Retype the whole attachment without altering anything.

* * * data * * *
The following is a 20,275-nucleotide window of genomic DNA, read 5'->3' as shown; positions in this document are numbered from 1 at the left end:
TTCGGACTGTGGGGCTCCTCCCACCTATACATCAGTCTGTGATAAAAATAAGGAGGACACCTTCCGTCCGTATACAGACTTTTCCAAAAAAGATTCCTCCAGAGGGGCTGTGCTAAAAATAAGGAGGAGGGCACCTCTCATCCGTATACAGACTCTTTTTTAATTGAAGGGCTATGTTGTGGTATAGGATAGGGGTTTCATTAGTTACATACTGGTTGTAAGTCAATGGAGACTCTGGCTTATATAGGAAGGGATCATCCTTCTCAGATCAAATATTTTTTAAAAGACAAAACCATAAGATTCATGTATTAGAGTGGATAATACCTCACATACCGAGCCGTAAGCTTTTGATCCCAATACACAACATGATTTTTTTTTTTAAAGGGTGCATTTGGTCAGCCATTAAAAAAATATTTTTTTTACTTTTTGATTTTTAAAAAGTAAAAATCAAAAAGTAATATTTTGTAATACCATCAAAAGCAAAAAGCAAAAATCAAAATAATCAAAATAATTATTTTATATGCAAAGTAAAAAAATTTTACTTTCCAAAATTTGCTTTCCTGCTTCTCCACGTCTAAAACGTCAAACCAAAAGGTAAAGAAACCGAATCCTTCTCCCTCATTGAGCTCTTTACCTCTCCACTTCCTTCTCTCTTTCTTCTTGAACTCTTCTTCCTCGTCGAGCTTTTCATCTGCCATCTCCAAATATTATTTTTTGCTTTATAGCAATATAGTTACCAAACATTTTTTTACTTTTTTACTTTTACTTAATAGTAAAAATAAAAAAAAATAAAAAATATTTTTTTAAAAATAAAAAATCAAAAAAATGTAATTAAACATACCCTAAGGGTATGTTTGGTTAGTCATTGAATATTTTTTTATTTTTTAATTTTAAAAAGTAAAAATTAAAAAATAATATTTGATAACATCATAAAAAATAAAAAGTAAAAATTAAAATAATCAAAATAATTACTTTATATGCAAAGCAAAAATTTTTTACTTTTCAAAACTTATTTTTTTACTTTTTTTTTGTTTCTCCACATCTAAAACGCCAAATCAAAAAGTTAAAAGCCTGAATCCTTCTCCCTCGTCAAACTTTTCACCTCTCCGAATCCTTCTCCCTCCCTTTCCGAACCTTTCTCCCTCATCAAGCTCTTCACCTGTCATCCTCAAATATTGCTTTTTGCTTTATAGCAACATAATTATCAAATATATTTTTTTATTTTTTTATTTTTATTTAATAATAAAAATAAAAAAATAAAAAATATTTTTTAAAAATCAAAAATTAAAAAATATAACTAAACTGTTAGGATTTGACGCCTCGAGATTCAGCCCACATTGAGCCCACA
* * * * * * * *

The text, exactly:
The following is a 20,275-nucleotide window of genomic DNA, read 5'->3' as shown; positions in this document are numbered from 1 at the left end:
TTCGGACTGTGGGGCTCCTCCCACCTATACATCAGTCTGTGATAAAAATAAGGAGGACACCTTCCGTCCGTATACAGACTTTTCCAAAAAAGATTCCTCCAGAGGGGCTGTGCTAAAAATAAGGAGGAGGGCACCTCTCATCCGTATACAGACTCTTTTTTAATTGAAGGGCTATGTTGTGGTATAGGATAGGGGTTTCATTAGTTACATACTGGTTGTAAGTCAATGGAGACTCTGGCTTATATAGGAAGGGATCATCCTTCTCAGATCAAATATTTTTTAAAAGACAAAACCATAAGATTCATGTATTAGAGTGGATAATACCTCACATACCGAGCCGTAAGCTTTTGATCCCAATACACAACATGATTTTTTTTTTTAAAGGGTGCATTTGGTCAGCCATTAAAAAAATATTTTTTTTACTTTTTGATTTTTAAAAAGTAAAAATCAAAAAGTAATATTTTGTAATACCATCAAAAGCAAAAAGCAAAAATCAAAATAATCAAAATAATTATTTTATATGCAAAGTAAAAAAATTTTACTTTCCAAAATTTGCTTTCCTGCTTCTCCACGTCTAAAACGTCAAACCAAAAGGTAAAGAAACCGAATCCTTCTCCCTCATTGAGCTCTTTACCTCTCCACTTCCTTCTCTCTTTCTTCTTGAACTCTTCTTCCTCGTCGAGCTTTTCATCTGCCATCTCCAAATATTATTTTTTGCTTTATAGCAATATAGTTACCAAACATTTTTTTACTTTTTTACTTTTACTTAATAGTAAAAATAAAAAAAAATAAAAAATATTTTTTTAAAAATAAAAAATCAAAAAAATGTAATTAAACATACCCTAAGGGTATGTTTGGTTAGTCATTGAATATTTTTTTATTTTTTAATTTTAAAAAGTAAAAATTAAAAAATAATATTTGATAACATCATAAAAAATAAAAAGTAAAAATTAAAATAATCAAAATAATTACTTTATATGCAAAGCAAAAATTTTTTACTTTTCAAAACTTATTTTTTTACTTTTTTTTTGTTTCTCCACATCTAAAACGCCAAATCAAAAAGTTAAAAGCCTGAATCCTTCTCCCTCGTCAAACTTTTCACCTCTCCGAATCCTTCTCCCTCCCTTTCCGAACCTTTCTCCCTCATCAAGCTCTTCACCTGTCATCCTCAAATATTGCTTTTTGCTTTATAGCAACATAATTATCAAATATATTTTTTTATTTTTTTATTTTTATTTAATAATAAAAATAAAAAAATAAAAAATATTTTTTAAAAATCAAAAATTAAAAAATATAACTAAACTGTTAGGATTTGACGCCTCGAGATTCAGCCCACATTGAGCCCACA